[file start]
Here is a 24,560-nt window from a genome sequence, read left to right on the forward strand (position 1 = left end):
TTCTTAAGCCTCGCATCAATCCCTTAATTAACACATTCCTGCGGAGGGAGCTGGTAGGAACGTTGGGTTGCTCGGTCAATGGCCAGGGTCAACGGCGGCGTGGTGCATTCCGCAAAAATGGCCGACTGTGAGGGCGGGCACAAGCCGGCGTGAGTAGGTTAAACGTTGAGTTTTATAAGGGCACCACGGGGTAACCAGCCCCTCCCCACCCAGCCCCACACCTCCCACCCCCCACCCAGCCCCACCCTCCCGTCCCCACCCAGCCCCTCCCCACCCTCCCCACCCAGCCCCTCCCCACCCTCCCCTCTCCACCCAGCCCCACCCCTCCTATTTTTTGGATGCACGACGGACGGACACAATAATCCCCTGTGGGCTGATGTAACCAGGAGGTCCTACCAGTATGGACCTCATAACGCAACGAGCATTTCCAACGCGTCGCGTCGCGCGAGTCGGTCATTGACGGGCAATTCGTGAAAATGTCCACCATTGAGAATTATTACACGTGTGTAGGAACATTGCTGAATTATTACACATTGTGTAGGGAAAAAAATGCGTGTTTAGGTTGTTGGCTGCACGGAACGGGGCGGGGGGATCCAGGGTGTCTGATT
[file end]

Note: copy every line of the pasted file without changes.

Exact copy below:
Here is a 24,560-nt window from a genome sequence, read left to right on the forward strand (position 1 = left end):
TTCTTAAGCCTCGCATCAATCCCTTAATTAACACATTCCTGCGGAGGGAGCTGGTAGGAACGTTGGGTTGCTCGGTCAATGGCCAGGGTCAACGGCGGCGTGGTGCATTCCGCAAAAATGGCCGACTGTGAGGGCGGGCACAAGCCGGCGTGAGTAGGTTAAACGTTGAGTTTTATAAGGGCACCACGGGGTAACCAGCCCCTCCCCACCCAGCCCCACACCTCCCACCCCCCACCCAGCCCCACCCTCCCGTCCCCACCCAGCCCCTCCCCACCCTCCCCACCCAGCCCCTCCCCACCCTCCCCTCTCCACCCAGCCCCACCCCTCCTATTTTTTGGATGCACGACGGACGGACACAATAATCCCCTGTGGGCTGATGTAACCAGGAGGTCCTACCAGTATGGACCTCATAACGCAACGAGCATTTCCAACGCGTCGCGTCGCGCGAGTCGGTCATTGACGGGCAATTCGTGAAAATGTCCACCATTGAGAATTATTACACGTGTGTAGGAACATTGCTGAATTATTACACATTGTGTAGGGAAAAAAATGCGTGTTTAGGTTGTTGGCTGCACGGAACGGGGCGGGGGGATCCAGGGTGTCTGATT